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Refugees, Regionalism and Responsibility

Penelope Mathew, Professor and Dean of Law, Griffith Law School and Tristan Harley, Solicitor of the Supreme Court of New South Wales, Australia
Regional cooperation is sometimes seen as the answer to refugee movements. This book examines whether regional arrangements have resulted in protection and durable solutions for refugees and how responsibility for refugees has been shared at the regional level. Posing critical questions about responsibility-sharing and regionalism, the book is a timely contribution on an issue garnering increasing attention as a result of maritime arrivals in the Mediterranean and Southeast Asia.
Extent: 320 pp
Hardback Price: $135.00 Web: $121.50
Publication Date: 2016
ISBN: 978 1 78254 728 0
Availability: In Stock
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  • Law - Academic
  • Human Rights
  • Public International Law
  • Politics and Public Policy
  • Human Rights
  • International Relations
The ongoing refugee and migrant crisis in Europe has accelerated the need to find answers for refugee movements. Refugees, Regionalism and Responsibility examines regional cooperation as a potential solution. Through a thorough assessment of past and present regional arrangements concerning refugees, this book considers whether regionalism has resulted in protection and durable solutions for both refugees and participating states.

Penelope Mathew and Tristan Harley critically examine the merits of regional approaches to refugee protection through a detailed examination of five major regions of the world and five regional arrangements. As well as drawing attention to the strengths and weaknesses of regional arrangements on a practical level, this book explores the normative debates regarding refugee protection as a moral imperative, deliberating on why and how responsibility for refugee protection should be shared. It concludes by advocating changes at both regional and global levels to ensure better refugee protection and equitable responsibility-sharing among countries.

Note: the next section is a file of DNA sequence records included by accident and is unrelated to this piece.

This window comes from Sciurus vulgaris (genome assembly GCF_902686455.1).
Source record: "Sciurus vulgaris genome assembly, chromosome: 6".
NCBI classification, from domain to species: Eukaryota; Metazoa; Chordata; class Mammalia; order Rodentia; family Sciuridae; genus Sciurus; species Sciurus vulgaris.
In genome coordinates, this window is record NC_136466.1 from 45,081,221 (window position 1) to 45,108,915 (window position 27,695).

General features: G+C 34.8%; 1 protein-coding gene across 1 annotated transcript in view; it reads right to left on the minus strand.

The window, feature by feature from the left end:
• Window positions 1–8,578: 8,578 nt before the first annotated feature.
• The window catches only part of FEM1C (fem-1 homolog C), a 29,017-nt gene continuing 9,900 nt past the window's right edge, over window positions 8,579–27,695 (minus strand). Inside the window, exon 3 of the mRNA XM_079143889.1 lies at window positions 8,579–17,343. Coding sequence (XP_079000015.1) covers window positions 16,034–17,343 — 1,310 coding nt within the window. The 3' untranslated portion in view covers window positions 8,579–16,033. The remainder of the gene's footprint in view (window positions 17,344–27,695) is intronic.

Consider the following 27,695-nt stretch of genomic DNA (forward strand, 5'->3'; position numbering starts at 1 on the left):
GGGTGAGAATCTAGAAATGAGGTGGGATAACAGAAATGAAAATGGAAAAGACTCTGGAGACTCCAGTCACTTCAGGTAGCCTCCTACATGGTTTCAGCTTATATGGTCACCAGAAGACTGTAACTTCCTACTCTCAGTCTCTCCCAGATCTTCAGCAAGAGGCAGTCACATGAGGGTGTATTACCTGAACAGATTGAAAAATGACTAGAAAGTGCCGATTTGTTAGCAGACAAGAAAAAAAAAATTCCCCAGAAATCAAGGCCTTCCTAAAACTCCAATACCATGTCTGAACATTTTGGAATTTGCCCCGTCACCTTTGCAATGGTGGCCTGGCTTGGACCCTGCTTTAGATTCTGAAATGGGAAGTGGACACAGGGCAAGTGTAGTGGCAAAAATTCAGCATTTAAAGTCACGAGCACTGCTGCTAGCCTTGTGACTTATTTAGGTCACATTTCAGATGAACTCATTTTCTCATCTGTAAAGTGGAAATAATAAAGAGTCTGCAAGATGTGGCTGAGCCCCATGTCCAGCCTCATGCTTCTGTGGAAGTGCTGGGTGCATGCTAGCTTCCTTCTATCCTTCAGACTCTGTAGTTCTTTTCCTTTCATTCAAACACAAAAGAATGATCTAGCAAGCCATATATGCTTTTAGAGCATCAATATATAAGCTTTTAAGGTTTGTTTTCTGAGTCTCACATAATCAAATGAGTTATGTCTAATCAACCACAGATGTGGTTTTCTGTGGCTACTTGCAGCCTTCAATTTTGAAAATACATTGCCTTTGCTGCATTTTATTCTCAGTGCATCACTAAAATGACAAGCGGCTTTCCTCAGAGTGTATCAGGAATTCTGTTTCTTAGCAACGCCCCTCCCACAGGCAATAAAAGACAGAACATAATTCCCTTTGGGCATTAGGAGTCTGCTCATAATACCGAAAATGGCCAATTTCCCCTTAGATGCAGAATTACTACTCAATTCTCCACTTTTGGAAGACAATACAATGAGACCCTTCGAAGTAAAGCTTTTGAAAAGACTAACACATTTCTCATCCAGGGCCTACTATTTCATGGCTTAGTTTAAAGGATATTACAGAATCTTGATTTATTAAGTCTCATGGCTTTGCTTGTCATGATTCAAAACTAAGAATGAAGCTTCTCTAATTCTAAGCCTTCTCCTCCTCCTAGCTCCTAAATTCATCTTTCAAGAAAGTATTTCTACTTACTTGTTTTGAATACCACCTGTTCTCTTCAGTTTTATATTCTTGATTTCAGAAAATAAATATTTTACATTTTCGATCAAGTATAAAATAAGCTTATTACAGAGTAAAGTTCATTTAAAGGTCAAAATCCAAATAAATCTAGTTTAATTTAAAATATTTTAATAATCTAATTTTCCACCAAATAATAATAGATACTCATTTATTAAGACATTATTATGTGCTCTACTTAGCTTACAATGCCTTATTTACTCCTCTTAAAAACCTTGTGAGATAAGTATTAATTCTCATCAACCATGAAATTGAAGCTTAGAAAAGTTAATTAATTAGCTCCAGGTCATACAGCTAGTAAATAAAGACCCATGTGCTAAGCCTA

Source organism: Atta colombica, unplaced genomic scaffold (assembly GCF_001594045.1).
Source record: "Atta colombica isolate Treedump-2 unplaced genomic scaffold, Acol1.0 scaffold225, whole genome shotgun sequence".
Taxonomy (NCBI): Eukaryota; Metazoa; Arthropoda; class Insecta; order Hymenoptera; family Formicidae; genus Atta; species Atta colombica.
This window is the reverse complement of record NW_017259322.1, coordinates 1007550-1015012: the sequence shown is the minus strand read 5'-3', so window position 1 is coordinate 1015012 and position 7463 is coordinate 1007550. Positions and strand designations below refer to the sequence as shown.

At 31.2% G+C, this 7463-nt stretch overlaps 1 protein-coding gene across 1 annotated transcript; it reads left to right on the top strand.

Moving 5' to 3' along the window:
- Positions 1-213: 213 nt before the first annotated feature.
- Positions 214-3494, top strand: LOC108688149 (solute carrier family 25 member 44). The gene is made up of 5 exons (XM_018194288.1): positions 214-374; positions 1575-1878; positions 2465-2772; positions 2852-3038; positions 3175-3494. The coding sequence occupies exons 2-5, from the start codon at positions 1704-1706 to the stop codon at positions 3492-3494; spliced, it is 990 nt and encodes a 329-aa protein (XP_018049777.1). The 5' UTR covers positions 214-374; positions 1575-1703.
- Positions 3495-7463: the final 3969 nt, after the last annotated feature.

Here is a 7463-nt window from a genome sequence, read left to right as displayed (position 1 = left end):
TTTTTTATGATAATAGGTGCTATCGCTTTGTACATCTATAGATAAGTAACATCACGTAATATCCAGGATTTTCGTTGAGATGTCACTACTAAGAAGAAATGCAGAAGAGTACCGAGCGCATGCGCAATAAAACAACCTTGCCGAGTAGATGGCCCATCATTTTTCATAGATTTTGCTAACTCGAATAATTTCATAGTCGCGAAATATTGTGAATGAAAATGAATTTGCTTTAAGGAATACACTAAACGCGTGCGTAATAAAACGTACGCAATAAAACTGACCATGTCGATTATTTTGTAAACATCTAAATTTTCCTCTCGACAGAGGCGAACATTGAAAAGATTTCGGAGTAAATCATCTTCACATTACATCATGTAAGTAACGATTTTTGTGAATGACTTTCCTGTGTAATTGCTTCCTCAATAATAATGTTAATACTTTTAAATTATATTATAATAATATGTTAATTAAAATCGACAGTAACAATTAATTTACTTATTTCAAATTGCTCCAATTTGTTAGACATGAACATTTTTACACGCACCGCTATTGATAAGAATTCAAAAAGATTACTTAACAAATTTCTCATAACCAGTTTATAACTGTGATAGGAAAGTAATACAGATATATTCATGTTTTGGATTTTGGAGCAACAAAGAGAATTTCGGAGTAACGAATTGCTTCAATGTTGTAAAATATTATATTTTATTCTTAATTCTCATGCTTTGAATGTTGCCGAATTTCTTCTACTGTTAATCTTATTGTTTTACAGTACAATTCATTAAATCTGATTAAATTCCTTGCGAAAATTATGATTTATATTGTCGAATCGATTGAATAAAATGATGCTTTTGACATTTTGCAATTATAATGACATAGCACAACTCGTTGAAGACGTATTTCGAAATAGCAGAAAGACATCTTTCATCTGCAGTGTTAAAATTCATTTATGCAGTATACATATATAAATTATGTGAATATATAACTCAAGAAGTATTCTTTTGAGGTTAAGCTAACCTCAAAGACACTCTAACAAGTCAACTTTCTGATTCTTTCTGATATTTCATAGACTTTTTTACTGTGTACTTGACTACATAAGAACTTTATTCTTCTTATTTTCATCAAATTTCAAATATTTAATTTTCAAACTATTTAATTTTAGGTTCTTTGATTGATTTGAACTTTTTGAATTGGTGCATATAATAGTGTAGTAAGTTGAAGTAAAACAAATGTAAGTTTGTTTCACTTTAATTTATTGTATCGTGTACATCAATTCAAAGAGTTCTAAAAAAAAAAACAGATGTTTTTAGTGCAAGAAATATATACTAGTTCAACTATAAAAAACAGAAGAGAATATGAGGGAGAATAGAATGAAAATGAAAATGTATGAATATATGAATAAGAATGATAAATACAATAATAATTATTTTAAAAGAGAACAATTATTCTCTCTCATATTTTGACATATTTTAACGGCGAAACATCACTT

This comprehensive and contemporary work will interest both academics and students specializing in law, human rights or the political sciences as well as those studying philosophy who specialize in the study of forced migration. Its eminently practical approach also makes this book prime readership for human rights defenders and advocates as well as policy makers and legislators in the fields of refugee protection and forced migration.
‘At a time when the Syrian refugee crisis is engulfing the EU, regional cooperation frameworks for refugee protection are increasingly being seen as the only fitting response to refugee movements. Yet, current examples such as the EU’s agreement with Turkey, which came into effect in April 2016, has shown how intractable any regional solution to refugee problems is today. Under this, asylum-seekers returned from Greece are being deported back to their countries without their claims being assessed. This is in stark violation of the fundamental principles of the Refugee Convention. This comprehensive and timely study by renowned experts in the field helps us understand the proper role and function of regional cooperation agreements in a world riven with instability and economic chaos. This is an indispensable work. No one interested in understanding refugee law can afford to be without it.’
– Satvinder Juss, King’s College London, UK
Contents: Introduction PART I REGIONALISM, RESPONSIBILITY AND RESPONSIBILITY-SHARING 1. Regionalism and Refugee Protection 2. The Responsibility of States to Protect Refugees 3. Sharing Responsibility Among States PART II PAST AND PRESENT REGIONAL ARRANGEMENTS FOR REFUGEES 4. The Comprehensive Plan of Action for Indochinese Refugees 5. The International Conferences on Assistance to Refugees in Africa 6. The International Conference on Central American Refugees 7. The Common European Asylum System 8. The Mexico Declaration and Plan of Action and Cartagena+ 9. Lessons Learned Index